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Title: Indicators of movement and space use for two co-occurring invasive crayfish species
Authors: Anastácio, Pedro M.
Banha, F.
Capinha, C.
Bernardo, J.
Costa, A.M.
Teixeira, A.
Bruxelas, S.
Keywords: Radio-tracking
Biological invasions
Iberian Peninsula
Issue Date: Jan-2015
Publisher: Elsevier
Citation: Anastácio, P.M., F. Banha, C. Capinha, J.M. Bernardo, A.M. Costa, A. Teixeira, S. Bruxelas (2015) Indicators of movement and space use for two co-occurring invasive crayfish species. Ecological Indicators 53:171–181
Abstract: Red swamp crayfish (Procambarus clarkii) and signal crayfish (Pacifastacus leniusculus) are two invasivefreshwater species with a worldwide distribution. The objective of this work was to investigate how thetwo species move and use space in an area of recent coexistence. Simultaneously, we test the use ofnew tools and indices to describe their movement patterns. To accomplish this we performed a radio-tracking program within a river-type habitat during two different periods (September/October 2010 andJune/July 2013). We used spatial analysis tools to map crayfish radio-location data with and withoutaccounting for the curvature of the river. To assess the consistency of the direction of movement and ofthe distances traveled by crayfish, two indices were developed. To assess the habitat preferences of eachspecies we applied Ivlev’s Electivity Index and the Standardized Forage Ratio. Movement of P. clarkii andP. leniusculus differed. The average detected movement was 8.8 m day−1for P. clarkii and 17.5 m day−1forP. leniusculus. However, crayfish behavior ranged from almost complete immobility – sometimes duringseveral days – to large movements, in half a day, up to a maximum of 255 m for P. clarkii and 461 m forP. leniusculus. The proportion of upstream or downstream movements was independent of the speciesand both species displayed no preference for either direction. The indices of consistency of movementshowed a large interindividual variation. Species and period (2010 or 2013) affected the mean dailydistance traveled, maximum observed distance from location of release and percentage of observationsunder vegetation cover. The Ivlev’s Electivity Index and the Standardized Forage Ratio presented similarresults. P. clarkii showed a preference for pool areas with riparian vegetation cover while P. leniusculuspreferred riffle and pool areas with riparian vegetation cover. Our work provided new and valuable datafor modeling the active dispersal of these two problematic invaders in a context of coexistence.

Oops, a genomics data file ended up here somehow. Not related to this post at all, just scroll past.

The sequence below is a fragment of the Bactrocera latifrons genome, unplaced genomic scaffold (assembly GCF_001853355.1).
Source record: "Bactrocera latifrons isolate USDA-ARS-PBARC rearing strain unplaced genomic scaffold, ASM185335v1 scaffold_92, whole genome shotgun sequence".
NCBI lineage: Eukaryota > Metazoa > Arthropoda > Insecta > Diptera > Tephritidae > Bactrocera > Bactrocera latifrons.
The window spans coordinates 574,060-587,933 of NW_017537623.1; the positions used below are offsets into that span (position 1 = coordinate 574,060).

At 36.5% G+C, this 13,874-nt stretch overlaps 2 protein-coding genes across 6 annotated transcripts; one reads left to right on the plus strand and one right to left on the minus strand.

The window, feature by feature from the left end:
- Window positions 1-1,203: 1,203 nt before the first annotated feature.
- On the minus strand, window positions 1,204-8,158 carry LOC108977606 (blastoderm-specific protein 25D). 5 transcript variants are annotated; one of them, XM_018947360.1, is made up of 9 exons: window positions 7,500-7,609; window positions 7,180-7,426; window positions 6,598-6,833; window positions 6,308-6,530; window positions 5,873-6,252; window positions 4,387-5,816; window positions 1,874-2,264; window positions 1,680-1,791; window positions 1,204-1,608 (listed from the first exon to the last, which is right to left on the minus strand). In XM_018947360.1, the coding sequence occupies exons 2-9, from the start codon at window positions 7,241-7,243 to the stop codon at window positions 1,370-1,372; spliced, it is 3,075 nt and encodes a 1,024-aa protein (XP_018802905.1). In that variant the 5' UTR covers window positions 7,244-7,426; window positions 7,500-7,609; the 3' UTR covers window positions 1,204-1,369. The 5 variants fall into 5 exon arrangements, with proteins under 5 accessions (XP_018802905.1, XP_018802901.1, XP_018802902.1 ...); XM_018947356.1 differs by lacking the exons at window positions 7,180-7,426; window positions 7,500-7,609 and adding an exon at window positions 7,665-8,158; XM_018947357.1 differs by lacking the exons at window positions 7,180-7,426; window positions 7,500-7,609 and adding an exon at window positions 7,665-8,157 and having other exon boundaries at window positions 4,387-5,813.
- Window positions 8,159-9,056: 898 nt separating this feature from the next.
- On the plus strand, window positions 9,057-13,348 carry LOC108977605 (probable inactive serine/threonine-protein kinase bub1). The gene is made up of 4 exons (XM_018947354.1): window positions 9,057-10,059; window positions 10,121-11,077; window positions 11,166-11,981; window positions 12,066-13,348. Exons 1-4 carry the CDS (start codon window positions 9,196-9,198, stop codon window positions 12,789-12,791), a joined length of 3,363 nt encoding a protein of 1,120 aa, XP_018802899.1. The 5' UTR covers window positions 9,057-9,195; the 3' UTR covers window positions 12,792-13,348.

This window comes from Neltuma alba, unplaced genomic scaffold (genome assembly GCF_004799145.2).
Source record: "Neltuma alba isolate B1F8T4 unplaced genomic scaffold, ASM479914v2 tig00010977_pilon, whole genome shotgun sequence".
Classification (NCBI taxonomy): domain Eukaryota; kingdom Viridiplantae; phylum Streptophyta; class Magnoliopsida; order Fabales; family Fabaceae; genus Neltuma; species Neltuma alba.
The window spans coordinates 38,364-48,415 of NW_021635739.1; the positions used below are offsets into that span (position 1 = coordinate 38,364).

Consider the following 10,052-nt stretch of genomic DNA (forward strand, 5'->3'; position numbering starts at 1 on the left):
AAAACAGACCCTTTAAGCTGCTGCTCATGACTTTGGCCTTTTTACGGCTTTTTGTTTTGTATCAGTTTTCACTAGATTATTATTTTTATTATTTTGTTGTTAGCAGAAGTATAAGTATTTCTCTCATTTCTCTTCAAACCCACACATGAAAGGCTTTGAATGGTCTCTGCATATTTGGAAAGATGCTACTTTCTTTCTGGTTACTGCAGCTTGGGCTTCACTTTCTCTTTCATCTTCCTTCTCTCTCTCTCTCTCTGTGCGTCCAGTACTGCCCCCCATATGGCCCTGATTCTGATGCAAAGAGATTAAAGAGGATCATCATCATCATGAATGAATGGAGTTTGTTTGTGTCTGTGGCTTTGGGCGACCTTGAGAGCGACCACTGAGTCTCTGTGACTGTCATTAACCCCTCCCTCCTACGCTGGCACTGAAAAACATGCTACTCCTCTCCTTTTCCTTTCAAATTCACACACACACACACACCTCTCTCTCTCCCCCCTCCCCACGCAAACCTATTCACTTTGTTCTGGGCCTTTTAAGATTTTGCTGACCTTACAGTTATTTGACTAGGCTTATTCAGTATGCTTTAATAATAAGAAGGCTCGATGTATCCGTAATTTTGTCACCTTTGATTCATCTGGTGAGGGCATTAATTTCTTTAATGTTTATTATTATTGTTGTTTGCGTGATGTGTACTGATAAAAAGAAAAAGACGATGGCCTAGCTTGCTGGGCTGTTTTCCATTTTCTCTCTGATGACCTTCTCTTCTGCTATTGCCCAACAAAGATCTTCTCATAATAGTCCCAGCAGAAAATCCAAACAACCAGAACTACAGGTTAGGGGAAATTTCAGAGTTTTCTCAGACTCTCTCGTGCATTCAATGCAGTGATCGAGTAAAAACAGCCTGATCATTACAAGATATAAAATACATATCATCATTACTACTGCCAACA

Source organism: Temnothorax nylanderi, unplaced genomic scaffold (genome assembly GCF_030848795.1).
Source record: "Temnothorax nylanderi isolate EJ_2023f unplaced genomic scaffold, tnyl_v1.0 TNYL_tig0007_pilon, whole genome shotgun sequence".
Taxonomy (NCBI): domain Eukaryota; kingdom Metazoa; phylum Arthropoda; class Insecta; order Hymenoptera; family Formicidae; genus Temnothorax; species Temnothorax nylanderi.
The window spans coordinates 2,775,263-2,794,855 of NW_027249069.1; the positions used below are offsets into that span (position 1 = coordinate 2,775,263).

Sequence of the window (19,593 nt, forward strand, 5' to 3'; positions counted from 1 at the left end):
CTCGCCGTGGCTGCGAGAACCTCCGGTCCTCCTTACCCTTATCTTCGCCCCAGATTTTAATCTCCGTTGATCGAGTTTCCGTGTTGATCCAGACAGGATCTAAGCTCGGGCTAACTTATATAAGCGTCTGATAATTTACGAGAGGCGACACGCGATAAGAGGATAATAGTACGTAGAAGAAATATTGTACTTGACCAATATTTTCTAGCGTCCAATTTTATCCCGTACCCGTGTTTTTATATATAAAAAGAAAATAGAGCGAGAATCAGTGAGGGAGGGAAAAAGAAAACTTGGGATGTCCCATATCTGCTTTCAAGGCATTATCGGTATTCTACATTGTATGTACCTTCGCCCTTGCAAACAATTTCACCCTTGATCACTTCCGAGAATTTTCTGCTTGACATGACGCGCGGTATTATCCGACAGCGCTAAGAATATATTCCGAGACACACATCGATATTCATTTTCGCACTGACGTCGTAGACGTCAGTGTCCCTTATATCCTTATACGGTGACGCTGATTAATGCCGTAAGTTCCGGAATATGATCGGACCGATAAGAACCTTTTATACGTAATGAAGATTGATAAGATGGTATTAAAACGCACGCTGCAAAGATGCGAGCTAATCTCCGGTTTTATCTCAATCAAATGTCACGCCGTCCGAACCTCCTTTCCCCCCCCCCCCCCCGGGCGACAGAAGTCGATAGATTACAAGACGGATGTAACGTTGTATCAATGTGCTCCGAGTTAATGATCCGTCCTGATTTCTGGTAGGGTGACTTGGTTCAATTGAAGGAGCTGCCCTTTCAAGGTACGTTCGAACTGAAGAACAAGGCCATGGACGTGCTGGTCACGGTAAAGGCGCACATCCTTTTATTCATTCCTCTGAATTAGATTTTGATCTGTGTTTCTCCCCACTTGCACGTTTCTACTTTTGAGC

Type: article
Appears in Collections:PAO - Publicações - Artigos em Revistas Internacionais Com Arbitragem Científica

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